October 6, 2023

Higher Ed Policy Roundup: Vol. 7 - Issue 34

Policy and Advocacy

This Week in Washington

On Wednesday, the Biden-Harris Administration approved another round of federal student loan forgiveness totaling $9 billion for 125,000 borrowers. The debt forgiveness comes from fixes that the Education Department (ED) made to the Public Service Loan Forgiveness program, income-driven repayment plans, and the debt forgiveness program for borrowers with total and permanent disabilities. In total, the Biden-Harris Administration has provided $127 billion in federal student loan forgiveness to 3.6 million borrowers.

Late last week, ED released an issue paper to prepare negotiators for the upcoming negotiated rulemaking session to begin drafting regulations relating to the modification, waiver, or compromise of federal student loans. Recall that after the U.S. Supreme Court ruled against the Biden-Harris Administration’s debt forgiveness plan, President Biden announced that his administration would pursue debt forgiveness through the negotiated rulemaking process using the Higher Education Act. The issue paper asks negotiators five questions to consider prior to the first session including ways to help borrowers whose student loan balances have ballooned due to the accrual of unpaid interest. The first session is scheduled to take place October 10 and 11.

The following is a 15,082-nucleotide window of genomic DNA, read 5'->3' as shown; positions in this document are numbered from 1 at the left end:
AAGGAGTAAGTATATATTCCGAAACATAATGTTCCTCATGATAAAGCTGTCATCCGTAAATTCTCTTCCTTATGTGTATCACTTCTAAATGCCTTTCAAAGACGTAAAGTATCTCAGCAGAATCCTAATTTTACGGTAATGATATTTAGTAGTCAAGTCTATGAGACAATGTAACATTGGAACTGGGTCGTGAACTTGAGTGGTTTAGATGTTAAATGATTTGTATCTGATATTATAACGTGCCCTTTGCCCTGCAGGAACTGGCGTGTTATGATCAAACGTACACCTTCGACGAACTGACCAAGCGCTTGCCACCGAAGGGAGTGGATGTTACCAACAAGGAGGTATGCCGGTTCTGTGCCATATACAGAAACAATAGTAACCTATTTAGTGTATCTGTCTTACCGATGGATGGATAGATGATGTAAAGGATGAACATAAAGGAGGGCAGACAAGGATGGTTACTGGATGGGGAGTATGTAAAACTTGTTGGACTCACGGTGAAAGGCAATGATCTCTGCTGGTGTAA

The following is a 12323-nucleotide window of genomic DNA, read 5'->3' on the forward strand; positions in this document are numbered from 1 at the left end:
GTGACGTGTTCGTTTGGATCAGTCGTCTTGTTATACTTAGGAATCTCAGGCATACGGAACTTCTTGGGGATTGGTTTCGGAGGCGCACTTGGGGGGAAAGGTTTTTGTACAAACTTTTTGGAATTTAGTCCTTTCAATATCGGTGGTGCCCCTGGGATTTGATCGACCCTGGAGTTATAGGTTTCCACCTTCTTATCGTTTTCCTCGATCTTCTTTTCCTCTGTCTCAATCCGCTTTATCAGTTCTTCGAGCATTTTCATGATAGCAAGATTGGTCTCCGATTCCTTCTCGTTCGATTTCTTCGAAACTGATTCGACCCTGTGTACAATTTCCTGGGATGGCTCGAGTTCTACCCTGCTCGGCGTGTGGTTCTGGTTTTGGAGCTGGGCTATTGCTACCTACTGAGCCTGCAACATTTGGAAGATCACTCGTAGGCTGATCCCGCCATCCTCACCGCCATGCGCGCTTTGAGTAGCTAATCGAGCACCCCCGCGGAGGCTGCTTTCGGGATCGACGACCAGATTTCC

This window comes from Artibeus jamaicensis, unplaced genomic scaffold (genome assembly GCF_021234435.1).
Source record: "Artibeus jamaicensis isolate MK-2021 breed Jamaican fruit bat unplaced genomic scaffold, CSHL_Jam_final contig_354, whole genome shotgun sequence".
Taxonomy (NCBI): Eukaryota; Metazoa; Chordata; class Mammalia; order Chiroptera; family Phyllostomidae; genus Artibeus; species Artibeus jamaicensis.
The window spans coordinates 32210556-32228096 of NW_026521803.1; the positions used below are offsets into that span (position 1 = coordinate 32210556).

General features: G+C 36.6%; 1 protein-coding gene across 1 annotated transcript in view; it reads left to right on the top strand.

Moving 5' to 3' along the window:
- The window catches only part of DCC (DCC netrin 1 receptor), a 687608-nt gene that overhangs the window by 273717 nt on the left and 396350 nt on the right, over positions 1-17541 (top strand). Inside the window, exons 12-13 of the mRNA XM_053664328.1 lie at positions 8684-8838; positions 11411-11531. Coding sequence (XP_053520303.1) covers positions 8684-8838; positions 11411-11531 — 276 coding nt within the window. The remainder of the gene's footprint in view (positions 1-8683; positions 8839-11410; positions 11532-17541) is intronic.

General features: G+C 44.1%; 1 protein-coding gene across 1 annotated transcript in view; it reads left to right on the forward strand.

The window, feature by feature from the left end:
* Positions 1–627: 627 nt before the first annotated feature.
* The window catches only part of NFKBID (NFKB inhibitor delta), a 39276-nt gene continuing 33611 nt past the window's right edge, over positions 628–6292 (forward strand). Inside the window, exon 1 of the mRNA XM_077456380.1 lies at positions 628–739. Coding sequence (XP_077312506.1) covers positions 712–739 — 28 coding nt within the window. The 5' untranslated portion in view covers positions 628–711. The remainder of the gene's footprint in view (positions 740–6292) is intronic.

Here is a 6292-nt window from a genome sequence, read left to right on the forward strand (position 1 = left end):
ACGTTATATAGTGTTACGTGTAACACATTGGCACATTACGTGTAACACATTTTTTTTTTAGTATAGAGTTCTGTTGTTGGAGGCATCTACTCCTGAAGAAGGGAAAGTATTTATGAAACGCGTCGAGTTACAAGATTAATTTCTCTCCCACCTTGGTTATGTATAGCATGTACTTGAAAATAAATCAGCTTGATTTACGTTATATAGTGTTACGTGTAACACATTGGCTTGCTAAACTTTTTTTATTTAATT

News You Can Use

A group of state attorneys generals sent a letter to President Biden and Education Secretary Cardona expressing "serious concerns" with the student loan repayment process, suggesting borrowers should not have to begin repaying their loans until the Administration resolves these issues.

Over 300 U.S. higher education institutions have agreed to standardize information in their financial aid offers, a move prompted by the College Cost Transparency Initiative, spearheaded by 10 higher education associations to increase transparency in aid offers. Read AccessLex Institute’s recommendations for standardization.

Recent Legislation

The following bill(s) have been recently introduced for consideration by the 118th Congress (2023-2024):

H.R. 5710Student Loan Refinancing and Recalculation Act [Rep. John Garamendi (D-CA-8)] would allow students with federal loans to refinance their interest rates, lower future interest rates, eliminate origination fees on student loans, defer interest rate accrual for low-income and middle-class borrowers while they are pursuing their education, and eliminate interest capitalization for federal student loans.